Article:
Small Biz Hack: It Only Starts with Tax Prep
Happy New Year! Now that the parties are all over and you are back to the daily grind, I know that you are knee deep in preparing to distribute your 1099’s and W2’s by the end of the month. I won’t even talk about it because I know that you are working on it. You are a well-oiled compliance machine! In addition to your annual tax preparation burden, don’t forget to do a couple of other things that will make your life a lot easier this year as a business owner.
Small Biz Hack: Change the Oil in your Vehicle
Wait, is this advice on how take care of my car, or is this about my business? Well, it’s both. I grew up hearing that you should change your oil every 3 months or 3,000 miles. The New York Times says that this old rule of thumb is pretty much history, however, despite the new technology of oil and engines, it is still important to get your oil changed in January. Most of us use our personal vehicles in our businesses. IRS requires us to keep a log of miles driven for business purposes. Talking to many business owners, this proves to be a challenge. I would suggest that you change your oil every January because the quick lube place or mechanic will record your mileage on your estimate and make suggestions when to return to service your car again. This at least gives you a verified 3rd party mileage check once a year so you know at the very least how much you have driven, year to year. This makes it a lot easier to calculate you business vs. personal miles. Plus, you vehicle will appreciate you a lot more by lasting longer.
Small Biz Hack: Assess a Value to Your Business
In addition to changing your oil on your vehicle, you want to take this opportunity in January to set the value to your business. You really need to sit down with your partners or owners of the company and assess a dollar figure to the value of the business. This is very important because things happen during the course of the year. You may have a partner that becomes ill, incapacitated or worst case scenario, dies. This will leave your business in disarray. It’s difficult enough to get through situation like this, However when you combine it with the fact that you may have to buy their spouse out of your business, this becomes very difficult for all parties to agree on what the business is worth at the present time. Additionally, one of the owners of business may decide to take a job elsewhere, or start a new venture, or they just might want their money out of the investment. In any of these scenarios, it causes a major disruption to the business. If you assess this business value in January as part of your normal operations and strategic planning for your company, you will have peace of mind. All the owners will have already assessed the value for the business that will stand for that year. So that all partners involved understand that if they need to pull out of the business for whatever reason, they already have agreed-upon a set value for the business in the current fiscal year. There is no arguing in court that is worth twice as much as it is, there is no reviewing of financials and needs to take place. All you need to have is proof that you have all agreed upon set value of the business for the year. I’ve seen many attorneys and other advisors have their clients write this into their operating agreement, if the business is an LLC, or the shareholder agreement if the business is a Corporation.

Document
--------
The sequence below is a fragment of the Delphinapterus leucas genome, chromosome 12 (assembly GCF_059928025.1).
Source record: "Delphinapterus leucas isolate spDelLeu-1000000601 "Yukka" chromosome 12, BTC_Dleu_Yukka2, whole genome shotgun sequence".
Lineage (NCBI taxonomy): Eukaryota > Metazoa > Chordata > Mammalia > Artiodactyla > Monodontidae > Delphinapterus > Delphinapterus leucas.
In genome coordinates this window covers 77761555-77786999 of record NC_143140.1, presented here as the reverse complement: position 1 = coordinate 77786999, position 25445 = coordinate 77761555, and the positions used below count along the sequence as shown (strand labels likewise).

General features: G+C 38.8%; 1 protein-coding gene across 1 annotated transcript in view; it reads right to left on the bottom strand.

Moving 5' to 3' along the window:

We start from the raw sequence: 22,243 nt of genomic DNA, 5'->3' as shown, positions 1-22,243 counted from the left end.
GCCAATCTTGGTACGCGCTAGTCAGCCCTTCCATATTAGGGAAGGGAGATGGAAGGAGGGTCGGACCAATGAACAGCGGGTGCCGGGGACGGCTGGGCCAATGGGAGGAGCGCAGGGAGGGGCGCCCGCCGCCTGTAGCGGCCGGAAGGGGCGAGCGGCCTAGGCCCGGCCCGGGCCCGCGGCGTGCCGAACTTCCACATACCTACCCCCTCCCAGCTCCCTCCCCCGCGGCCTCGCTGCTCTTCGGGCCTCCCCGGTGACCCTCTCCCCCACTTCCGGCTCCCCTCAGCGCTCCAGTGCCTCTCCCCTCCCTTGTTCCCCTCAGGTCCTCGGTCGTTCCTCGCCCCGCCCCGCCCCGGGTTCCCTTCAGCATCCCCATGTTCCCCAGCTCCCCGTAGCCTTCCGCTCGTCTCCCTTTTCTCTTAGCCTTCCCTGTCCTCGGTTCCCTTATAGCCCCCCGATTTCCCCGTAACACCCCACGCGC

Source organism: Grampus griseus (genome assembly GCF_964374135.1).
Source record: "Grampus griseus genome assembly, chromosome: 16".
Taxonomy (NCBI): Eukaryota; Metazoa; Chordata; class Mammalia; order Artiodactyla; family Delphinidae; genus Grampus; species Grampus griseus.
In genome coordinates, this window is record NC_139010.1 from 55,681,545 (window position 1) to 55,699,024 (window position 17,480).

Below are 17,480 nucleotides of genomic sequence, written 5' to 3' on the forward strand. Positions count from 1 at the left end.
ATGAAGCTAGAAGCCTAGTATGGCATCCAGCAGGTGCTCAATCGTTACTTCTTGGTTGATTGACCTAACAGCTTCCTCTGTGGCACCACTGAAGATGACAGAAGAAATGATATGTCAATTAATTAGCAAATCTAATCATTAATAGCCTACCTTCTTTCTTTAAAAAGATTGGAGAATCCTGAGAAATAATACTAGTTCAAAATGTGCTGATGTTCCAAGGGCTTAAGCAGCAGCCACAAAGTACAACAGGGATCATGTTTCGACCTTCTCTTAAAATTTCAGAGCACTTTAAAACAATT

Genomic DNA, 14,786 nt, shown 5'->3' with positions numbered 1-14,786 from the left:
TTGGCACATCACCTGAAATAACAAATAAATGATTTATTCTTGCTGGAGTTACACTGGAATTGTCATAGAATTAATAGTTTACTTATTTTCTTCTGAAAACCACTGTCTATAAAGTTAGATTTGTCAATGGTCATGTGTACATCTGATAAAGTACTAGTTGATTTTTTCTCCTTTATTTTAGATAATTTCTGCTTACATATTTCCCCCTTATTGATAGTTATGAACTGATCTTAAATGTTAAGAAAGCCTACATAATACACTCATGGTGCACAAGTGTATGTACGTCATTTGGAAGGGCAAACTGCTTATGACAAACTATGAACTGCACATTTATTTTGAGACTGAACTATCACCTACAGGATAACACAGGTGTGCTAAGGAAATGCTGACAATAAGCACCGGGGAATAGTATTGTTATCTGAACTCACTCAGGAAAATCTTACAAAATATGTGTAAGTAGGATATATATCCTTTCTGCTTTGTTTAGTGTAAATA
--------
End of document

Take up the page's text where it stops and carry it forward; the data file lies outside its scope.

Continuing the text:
PHOTO CREDIT: Jerry Keisewetter, Creative Commons License
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